Child and Youth Privacy in the Education System

  • February 14, 2022
  • Melanie McNaught

School boards, educators and others working with students collect a lot of personal information, sometimes without considering the privacy rights of children and youth.

The OBA’s Child and Youth Law and Education Law sections jointly presented a webinar on January 19, 2022 entitled “Child and Youth Privacy, Disclosure and Consent Concerns.” The presenters spoke passionately about protecting the privacy interests of children and youth.

Mary Birdsell, Executive Director of Justice for Children and Youth, stated that adults have a duty of care to safeguard children’s best interests, including their right to privacy. This child-focused framework involves seeing children as “rights holders” and respecting their dignity and autonomy. Privacy engages dignity and has human rights and constitutional dimensions.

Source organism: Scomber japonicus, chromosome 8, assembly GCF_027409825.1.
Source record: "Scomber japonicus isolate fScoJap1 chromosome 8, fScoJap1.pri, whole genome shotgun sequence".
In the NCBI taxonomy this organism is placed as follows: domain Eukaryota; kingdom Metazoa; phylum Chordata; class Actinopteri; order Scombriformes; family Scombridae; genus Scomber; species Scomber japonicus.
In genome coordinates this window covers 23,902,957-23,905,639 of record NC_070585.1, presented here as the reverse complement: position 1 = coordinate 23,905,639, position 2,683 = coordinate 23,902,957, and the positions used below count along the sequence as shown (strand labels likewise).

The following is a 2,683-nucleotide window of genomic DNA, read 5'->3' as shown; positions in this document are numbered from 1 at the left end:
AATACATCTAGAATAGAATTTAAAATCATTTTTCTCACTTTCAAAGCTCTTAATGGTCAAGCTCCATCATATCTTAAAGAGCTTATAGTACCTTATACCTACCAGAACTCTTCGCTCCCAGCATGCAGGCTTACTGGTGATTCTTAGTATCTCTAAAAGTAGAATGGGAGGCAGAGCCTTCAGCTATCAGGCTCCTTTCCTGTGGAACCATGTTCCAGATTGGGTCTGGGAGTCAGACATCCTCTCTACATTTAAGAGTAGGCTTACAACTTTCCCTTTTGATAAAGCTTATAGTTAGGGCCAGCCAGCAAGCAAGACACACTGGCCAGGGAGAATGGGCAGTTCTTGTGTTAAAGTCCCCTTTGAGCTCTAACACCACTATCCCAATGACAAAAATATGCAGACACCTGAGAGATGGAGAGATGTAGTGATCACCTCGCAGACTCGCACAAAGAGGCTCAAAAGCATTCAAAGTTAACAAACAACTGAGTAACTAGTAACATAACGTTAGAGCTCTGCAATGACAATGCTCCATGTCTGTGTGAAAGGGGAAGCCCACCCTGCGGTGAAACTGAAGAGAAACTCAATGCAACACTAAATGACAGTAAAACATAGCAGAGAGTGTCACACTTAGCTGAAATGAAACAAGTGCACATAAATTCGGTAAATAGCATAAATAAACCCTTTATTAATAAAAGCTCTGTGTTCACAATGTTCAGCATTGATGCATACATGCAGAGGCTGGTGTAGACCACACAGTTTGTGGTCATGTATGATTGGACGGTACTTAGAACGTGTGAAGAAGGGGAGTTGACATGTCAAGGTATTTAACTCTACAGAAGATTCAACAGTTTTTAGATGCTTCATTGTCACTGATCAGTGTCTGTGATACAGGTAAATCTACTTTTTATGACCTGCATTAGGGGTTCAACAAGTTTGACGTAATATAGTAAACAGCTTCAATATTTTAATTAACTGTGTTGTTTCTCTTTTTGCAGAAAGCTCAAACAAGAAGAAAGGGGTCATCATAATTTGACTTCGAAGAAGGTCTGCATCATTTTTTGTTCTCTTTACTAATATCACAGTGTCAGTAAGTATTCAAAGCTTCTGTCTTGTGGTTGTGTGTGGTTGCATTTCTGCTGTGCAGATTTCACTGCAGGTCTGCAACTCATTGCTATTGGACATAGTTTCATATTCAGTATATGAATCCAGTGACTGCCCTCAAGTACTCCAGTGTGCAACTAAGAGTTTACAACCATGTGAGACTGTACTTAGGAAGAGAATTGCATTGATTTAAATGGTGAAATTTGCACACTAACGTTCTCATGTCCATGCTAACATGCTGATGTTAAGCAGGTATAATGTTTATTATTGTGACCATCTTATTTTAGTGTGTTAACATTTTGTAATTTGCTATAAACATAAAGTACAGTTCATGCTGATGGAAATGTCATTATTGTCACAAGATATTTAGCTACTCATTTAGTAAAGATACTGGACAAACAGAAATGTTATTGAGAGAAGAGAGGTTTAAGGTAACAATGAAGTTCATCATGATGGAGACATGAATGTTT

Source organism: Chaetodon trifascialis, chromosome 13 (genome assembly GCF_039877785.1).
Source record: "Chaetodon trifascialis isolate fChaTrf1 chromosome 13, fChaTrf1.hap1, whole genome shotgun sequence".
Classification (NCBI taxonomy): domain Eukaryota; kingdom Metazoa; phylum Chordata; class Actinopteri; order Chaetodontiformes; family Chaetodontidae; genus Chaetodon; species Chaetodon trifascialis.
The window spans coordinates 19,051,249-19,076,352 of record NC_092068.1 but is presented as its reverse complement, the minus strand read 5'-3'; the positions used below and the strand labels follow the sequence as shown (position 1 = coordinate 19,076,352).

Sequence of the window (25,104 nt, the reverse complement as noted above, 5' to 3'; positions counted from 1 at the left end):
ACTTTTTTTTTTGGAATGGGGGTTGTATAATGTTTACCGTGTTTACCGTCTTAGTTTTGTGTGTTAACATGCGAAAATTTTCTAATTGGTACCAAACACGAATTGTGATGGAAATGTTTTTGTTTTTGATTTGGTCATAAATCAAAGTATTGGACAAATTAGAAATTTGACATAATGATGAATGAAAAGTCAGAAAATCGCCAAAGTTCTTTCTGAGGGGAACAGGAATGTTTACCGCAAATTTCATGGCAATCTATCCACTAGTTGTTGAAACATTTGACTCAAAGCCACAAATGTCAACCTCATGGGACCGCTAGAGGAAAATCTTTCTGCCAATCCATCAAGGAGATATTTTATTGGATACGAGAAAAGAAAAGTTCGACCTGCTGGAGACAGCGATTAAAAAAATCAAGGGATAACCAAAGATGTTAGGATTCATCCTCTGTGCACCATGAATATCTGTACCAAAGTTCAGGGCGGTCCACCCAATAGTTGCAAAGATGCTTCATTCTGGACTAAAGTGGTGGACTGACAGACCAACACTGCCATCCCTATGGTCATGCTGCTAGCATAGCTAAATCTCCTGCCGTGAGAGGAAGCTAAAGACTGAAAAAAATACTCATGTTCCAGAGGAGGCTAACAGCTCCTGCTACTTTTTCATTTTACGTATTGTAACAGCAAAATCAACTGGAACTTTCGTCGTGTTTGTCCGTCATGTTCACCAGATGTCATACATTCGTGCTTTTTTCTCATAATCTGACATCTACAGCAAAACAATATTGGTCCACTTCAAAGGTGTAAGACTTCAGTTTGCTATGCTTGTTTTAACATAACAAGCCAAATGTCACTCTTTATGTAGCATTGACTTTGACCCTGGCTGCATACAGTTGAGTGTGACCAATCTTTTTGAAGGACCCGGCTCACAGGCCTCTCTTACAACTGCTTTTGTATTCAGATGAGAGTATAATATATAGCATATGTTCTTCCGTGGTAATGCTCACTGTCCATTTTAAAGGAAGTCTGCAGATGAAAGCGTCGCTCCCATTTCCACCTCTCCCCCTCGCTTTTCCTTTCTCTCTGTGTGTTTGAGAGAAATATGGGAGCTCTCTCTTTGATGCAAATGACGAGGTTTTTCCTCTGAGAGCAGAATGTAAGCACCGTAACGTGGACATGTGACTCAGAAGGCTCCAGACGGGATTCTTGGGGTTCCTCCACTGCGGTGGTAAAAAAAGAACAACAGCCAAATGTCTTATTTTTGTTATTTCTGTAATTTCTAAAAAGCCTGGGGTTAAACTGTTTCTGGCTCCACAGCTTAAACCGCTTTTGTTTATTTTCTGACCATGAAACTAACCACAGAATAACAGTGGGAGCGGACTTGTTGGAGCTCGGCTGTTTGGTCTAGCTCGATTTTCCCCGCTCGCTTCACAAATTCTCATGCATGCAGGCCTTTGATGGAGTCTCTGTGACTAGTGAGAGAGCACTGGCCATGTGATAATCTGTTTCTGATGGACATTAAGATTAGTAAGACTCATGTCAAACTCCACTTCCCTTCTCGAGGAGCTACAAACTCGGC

One source of children’s right to privacy is the United Nations Convention on the Rights of the Child (“UNCRC”). The UNCRC provides at article 16 that “No child shall be subjected to arbitrary or unlawful interference with his or her privacy”. Canadian courts have relied upon the UNCRC in finding that children have privacy rights that are entitled to special protection. See, for example, Ontario (Children’s Lawyer) v Ontario (Information and Privacy Commissioner), 2018 ONCA 559.

The Education Act protects the privacy of children and youth, especially through s. 266 regarding pupil records. See also the Ontario Student Record Guideline, 2000 (revised 2020). Section 266(2) provides that pupil records are “privileged for the information and use of supervisory officers and the principal, teachers and designated early childhood educators of the school for the improvement of instruction and other education of the pupil”. Documents from the Ontario Student Record (“OSR”) are not available to any other person, except in accordance with s. 266, and they are not admissible in legal proceedings, except in limited circumstances, without the written permission of the parent or guardian of the pupil or, if the pupil is an adult, the adult pupil’s written permission.  This appears to give the parent or guardian control over access to the OSR while the student is a minor.